MALLIK V BCC: Malik and Mahmud v Bank of Credit and Commerce International SA  UKHL 23 is a leading English contract law and UK labour law case, which confirmed the existence of the implied term of mutual trust and confidence in all contracts of employment.
Mr Malik and Mr Mahmud both worked for the Bank of Credit and Commerce International. BCCI went insolvent due to massive fraud, connection with terrorists, money-laundering, extortion and a raft of other criminal activity on a global scale. Malik and Mahmud had both lost their jobs and they sought employment elsewhere. They could not find jobs. They sued the company for their loss of job prospects, alleging that their failure to secure new jobs was due to the reputational damage they had suffered from working with BCCI. Nobody, they said, wanted to hire people from a massive fraud operation like that at the company. This raised the question of what duty the company had owed to its employees that had been broken. Although there was no express term in their contracts, Malik and Mahmud argued there was an implied term in their employment contract that nothing would be done calculated to undermine mutual trust and confidence.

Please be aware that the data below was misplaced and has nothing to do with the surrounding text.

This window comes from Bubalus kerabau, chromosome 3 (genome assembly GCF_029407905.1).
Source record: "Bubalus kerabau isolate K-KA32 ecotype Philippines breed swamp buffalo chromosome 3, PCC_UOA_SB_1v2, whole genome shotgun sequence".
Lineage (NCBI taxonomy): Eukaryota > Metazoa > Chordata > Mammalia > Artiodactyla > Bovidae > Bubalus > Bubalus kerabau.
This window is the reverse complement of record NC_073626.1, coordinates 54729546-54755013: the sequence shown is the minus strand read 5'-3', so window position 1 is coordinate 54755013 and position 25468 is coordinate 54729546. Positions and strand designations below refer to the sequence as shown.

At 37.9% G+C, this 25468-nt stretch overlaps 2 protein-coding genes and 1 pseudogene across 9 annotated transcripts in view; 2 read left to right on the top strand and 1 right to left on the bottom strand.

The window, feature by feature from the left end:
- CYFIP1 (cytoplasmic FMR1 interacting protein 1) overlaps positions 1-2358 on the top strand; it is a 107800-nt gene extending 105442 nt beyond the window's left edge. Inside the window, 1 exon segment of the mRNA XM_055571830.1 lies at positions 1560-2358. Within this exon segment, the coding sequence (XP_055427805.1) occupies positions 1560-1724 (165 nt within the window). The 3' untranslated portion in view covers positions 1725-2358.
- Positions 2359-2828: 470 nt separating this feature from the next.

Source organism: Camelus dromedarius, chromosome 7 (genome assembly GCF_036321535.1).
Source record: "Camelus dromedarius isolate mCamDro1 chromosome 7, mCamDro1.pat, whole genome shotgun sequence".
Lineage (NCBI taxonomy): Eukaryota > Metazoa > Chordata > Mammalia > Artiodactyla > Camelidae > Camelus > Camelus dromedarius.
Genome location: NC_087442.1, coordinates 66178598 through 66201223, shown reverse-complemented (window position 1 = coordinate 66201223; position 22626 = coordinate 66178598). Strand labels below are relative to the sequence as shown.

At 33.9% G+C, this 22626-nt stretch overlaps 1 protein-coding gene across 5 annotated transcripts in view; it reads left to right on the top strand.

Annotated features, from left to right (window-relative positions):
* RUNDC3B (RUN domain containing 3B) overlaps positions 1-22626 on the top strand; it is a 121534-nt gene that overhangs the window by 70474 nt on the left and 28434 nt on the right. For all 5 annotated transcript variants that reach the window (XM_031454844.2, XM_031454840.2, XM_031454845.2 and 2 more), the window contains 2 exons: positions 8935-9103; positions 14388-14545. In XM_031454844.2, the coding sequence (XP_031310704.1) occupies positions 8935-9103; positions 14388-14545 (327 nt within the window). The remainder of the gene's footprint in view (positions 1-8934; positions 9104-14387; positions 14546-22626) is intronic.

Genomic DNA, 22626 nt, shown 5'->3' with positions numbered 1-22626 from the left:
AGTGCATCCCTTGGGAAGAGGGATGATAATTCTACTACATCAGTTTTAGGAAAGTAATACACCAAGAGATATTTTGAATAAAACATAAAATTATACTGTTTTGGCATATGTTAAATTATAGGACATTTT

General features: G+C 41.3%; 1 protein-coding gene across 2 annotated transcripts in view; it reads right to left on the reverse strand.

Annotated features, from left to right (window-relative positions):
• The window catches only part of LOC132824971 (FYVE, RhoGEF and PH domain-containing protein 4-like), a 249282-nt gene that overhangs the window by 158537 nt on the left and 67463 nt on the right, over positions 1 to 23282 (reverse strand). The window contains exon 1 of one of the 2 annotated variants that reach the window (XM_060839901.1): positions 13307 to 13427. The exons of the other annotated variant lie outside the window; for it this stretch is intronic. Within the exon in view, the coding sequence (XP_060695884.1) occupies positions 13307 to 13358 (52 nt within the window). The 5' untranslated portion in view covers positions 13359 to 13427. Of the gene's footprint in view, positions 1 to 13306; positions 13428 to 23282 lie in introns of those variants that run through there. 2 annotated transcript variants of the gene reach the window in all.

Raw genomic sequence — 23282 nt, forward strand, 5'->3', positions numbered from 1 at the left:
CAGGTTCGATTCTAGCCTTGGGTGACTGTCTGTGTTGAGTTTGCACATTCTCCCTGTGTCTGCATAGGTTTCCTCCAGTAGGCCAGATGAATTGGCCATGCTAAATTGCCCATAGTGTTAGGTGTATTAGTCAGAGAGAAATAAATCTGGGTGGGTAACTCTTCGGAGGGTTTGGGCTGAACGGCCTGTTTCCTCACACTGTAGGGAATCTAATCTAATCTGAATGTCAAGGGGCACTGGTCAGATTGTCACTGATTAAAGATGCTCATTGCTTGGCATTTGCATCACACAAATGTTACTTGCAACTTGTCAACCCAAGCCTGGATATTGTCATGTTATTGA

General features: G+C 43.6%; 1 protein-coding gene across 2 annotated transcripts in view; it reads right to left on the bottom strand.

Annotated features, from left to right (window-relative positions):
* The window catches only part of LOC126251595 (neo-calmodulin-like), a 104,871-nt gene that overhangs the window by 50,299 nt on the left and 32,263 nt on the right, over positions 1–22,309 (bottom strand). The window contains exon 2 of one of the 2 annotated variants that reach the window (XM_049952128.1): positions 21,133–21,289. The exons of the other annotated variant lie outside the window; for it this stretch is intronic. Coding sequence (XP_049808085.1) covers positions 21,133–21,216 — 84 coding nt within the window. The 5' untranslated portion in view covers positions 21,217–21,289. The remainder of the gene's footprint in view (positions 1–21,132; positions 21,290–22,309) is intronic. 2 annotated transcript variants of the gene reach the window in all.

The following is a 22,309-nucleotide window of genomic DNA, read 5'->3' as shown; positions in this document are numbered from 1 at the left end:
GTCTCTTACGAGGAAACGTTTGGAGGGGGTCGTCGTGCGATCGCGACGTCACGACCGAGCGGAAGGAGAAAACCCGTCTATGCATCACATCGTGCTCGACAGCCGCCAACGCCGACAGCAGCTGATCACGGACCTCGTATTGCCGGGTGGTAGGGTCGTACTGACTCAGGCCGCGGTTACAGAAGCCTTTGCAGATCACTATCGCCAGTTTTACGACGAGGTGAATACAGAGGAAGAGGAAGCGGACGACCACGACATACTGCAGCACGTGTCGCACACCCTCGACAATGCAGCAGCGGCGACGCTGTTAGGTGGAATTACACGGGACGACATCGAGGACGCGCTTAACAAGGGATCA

The House of Lords unanimously held that the term of mutual trust and confidence would be implied into the contract as a necessary incident of the employment relation. This was a term implied by law. Lord Steyn said the term, as it had evolved, was a ‘sound development’. He continued.
Such implied terms operate as default rules. The parties are free to exclude or modify them. But is common ground that in the present case the particular terms of the contracts of employment of the two applicants could not affect an implied obligation of mutual trust and confidence... It was a change in legal culture which made possible the evolution of the implied term of trust and confidence...
The motives of the employer cannot be determinative, or even